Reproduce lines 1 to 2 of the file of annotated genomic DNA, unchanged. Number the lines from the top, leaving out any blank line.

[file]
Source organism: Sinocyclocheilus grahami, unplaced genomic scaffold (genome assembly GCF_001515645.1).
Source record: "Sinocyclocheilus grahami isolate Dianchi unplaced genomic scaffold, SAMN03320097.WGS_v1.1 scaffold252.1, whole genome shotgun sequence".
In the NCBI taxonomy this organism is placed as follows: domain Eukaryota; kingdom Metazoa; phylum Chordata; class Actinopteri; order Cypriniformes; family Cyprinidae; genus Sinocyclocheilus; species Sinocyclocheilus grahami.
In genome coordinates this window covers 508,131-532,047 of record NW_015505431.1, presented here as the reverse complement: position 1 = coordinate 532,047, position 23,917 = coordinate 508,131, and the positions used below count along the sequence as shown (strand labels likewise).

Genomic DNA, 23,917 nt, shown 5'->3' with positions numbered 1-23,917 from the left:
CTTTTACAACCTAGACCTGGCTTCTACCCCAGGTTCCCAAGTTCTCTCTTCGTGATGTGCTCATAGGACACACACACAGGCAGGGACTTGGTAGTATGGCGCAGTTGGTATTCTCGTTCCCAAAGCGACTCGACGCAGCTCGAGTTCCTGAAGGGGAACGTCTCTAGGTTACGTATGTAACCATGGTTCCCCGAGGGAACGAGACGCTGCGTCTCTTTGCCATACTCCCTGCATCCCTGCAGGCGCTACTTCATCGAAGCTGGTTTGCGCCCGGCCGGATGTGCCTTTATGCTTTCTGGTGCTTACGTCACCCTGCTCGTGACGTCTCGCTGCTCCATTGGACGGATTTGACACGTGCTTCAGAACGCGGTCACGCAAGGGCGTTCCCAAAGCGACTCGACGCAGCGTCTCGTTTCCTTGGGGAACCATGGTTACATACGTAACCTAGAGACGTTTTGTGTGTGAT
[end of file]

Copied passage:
Source organism: Sinocyclocheilus grahami, unplaced genomic scaffold (genome assembly GCF_001515645.1).
Source record: "Sinocyclocheilus grahami isolate Dianchi unplaced genomic scaffold, SAMN03320097.WGS_v1.1 scaffold252.1, whole genome shotgun sequence".